Concertino for Wind Orchestra features each section and has a finale embracing them all. Hultgren wrote a work that gave time for the players to focus on making music and not scramble to acquit all the notes.
My endeavour with this work was to write a work that had a feature for each section only with a finale embracing them all. What developed was a work that featured brass and percussion, in the main, to begin, woodwind next and then everyone in a flurry at the end. What I have written is less programmatic than my usual output and that was part of my aim. I also wanted to write a work that gave time for the players to focus on making music and not scramble to acquit all the notes. My success in all these areas is best decided by you, the listener.
The first movement, Con Forza, is about power. It is not about aggression but about potency. The drums are foreboding, like parade ground drums, and not marching band drums. The brass themes resonate with power – loudness is not the demand but power is. The woodwinds spurt out flourishes, outline the brass force, and giving energy to the lines of power presented.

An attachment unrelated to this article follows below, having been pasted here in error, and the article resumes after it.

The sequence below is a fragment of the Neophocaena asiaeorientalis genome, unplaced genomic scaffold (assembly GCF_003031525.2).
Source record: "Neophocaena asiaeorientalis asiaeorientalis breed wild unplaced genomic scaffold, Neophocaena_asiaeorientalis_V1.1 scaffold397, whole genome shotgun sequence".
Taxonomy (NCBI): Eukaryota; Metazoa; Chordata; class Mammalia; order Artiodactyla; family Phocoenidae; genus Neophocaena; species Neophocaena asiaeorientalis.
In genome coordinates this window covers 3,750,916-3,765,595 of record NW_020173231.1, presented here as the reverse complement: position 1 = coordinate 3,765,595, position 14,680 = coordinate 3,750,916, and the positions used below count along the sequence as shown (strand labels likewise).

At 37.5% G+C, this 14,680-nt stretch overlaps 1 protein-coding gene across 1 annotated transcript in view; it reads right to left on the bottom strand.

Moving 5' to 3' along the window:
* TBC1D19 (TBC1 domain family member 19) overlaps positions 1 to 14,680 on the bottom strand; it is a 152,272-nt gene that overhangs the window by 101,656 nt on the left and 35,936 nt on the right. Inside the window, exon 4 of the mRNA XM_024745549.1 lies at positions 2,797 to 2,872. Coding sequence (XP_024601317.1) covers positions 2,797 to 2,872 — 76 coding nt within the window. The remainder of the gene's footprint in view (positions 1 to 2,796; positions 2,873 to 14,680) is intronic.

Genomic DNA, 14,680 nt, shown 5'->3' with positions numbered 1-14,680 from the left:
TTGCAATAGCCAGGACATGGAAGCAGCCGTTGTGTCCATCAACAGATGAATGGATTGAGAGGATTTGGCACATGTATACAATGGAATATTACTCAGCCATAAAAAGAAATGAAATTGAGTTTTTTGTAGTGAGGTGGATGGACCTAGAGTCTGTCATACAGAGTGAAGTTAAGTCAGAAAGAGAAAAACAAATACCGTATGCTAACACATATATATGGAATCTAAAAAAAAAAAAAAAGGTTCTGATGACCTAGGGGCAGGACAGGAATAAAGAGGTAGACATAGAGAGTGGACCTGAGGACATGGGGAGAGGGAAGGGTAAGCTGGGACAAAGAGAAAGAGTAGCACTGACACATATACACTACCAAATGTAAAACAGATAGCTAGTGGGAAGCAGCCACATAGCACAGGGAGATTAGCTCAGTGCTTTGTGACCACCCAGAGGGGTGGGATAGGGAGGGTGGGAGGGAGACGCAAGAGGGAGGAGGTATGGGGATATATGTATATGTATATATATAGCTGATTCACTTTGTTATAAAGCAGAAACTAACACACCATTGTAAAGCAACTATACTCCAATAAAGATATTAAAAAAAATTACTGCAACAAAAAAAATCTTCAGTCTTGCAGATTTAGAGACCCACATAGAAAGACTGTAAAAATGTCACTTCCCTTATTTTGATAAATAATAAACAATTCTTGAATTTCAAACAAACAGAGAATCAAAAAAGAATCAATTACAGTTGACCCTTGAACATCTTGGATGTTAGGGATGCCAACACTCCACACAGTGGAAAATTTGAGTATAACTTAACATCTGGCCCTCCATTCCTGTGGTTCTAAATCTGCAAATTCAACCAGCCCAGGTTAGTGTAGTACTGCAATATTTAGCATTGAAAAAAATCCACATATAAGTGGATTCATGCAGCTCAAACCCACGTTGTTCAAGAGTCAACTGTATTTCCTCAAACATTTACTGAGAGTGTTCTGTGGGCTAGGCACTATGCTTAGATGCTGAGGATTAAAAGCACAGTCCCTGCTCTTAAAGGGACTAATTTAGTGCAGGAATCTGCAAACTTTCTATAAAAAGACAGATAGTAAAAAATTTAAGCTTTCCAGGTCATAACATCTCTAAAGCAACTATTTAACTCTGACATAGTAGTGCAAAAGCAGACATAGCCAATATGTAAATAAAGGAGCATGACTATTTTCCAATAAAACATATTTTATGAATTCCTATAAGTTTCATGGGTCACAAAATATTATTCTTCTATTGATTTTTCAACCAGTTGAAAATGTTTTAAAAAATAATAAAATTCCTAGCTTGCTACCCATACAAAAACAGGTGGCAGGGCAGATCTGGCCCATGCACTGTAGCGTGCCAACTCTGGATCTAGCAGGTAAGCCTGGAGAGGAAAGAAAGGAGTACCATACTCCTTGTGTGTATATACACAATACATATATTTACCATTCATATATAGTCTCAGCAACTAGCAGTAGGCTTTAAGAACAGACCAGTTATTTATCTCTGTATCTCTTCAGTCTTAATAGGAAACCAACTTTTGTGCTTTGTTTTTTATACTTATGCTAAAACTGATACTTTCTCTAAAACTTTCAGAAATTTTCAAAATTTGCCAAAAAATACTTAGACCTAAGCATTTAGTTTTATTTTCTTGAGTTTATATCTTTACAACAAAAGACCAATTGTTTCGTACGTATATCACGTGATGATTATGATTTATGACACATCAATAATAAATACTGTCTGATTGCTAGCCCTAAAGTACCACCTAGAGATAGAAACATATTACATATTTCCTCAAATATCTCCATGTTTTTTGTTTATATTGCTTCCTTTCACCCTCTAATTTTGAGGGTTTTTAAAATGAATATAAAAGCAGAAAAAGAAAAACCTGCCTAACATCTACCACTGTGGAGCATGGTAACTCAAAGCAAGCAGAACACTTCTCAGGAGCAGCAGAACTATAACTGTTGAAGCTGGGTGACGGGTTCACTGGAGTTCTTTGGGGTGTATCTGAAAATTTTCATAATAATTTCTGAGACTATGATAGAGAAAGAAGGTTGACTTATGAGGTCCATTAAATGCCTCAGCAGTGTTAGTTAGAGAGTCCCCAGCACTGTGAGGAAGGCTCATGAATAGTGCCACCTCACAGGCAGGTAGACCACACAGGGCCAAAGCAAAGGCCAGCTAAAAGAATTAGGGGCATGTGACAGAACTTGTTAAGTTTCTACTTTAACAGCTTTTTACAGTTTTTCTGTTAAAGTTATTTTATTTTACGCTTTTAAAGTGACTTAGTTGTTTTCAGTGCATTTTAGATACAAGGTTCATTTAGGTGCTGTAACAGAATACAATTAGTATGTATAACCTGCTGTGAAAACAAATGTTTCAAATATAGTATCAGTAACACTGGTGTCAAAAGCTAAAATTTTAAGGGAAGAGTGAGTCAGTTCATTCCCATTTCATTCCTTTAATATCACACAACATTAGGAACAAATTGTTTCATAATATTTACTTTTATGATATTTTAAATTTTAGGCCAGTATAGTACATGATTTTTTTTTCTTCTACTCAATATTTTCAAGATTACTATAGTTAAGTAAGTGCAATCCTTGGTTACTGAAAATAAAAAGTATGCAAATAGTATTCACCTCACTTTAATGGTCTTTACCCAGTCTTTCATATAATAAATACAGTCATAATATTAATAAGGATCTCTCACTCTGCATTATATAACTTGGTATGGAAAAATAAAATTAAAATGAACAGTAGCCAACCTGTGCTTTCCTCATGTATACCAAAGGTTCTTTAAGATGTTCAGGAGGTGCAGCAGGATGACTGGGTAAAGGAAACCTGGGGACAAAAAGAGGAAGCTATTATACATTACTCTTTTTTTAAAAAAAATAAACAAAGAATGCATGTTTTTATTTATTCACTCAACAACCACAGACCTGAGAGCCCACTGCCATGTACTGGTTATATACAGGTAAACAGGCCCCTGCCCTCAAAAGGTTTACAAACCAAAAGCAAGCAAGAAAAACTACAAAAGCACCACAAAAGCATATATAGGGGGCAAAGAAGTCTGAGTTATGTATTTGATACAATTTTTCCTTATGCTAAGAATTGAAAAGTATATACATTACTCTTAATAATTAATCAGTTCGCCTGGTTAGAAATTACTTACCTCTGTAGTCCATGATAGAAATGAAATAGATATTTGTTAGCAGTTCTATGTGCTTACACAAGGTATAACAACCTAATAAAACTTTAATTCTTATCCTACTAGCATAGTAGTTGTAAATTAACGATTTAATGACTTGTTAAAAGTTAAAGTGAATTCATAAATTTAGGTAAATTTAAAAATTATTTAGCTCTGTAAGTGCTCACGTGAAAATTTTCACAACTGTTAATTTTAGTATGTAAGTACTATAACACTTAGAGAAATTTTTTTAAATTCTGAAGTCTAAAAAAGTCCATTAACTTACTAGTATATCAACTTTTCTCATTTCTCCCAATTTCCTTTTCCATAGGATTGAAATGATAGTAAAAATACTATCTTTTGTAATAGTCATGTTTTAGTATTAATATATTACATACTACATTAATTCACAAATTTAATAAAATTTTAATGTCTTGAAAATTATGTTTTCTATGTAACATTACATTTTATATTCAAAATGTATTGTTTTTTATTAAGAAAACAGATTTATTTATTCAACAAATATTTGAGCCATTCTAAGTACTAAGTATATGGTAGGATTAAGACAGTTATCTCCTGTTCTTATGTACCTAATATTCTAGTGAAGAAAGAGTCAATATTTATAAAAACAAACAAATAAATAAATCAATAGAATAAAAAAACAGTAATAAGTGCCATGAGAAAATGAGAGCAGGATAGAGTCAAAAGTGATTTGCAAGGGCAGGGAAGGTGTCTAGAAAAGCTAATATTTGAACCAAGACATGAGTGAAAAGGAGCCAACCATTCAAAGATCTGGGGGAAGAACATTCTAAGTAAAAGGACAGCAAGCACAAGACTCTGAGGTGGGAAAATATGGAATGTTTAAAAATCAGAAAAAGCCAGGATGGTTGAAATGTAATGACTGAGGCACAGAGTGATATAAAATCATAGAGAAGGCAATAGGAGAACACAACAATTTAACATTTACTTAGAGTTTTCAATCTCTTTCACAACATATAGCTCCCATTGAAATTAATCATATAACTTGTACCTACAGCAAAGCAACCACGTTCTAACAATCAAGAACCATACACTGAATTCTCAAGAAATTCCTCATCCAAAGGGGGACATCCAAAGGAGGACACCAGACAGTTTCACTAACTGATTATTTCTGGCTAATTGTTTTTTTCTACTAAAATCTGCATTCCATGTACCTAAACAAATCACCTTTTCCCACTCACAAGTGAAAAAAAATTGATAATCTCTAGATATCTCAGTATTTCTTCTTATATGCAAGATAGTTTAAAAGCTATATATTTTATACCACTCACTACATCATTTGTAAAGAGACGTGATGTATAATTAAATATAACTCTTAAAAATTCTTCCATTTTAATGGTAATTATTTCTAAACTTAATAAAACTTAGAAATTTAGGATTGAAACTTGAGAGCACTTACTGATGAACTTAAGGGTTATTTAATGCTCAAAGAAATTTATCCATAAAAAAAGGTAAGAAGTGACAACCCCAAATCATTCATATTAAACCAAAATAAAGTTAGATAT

Semplice is about simplicity in melody; the melodic material is never fast; it simply floats and glides around gently. Flute in its lowest register is a delight to me. It has a quality close to the voice I think. This movement is like chamber music and the brass and percussion just add occasional depth and fullness. Mainly it is about woodwind with a dash of piano and percussion –just a hint though.
Con Brio – with vigour indeed! Here the ensemble join forces to present material, dispute outcomes, decide direction and mull over previous thoughts and ideas. The melodic material is connected solidly to the music of the previous two movements. The melody that presents in oboe at bar 64 is a variation of the melody in the flute to open the second movement but dressed more vibrantly and singing with more joy and less pensive. The melody at the end that starts in the horns is from movement one – power and potency returns to dominate but not to crush. This is energy – vigour – and flashes of colour interspersed with jabs of light and dark.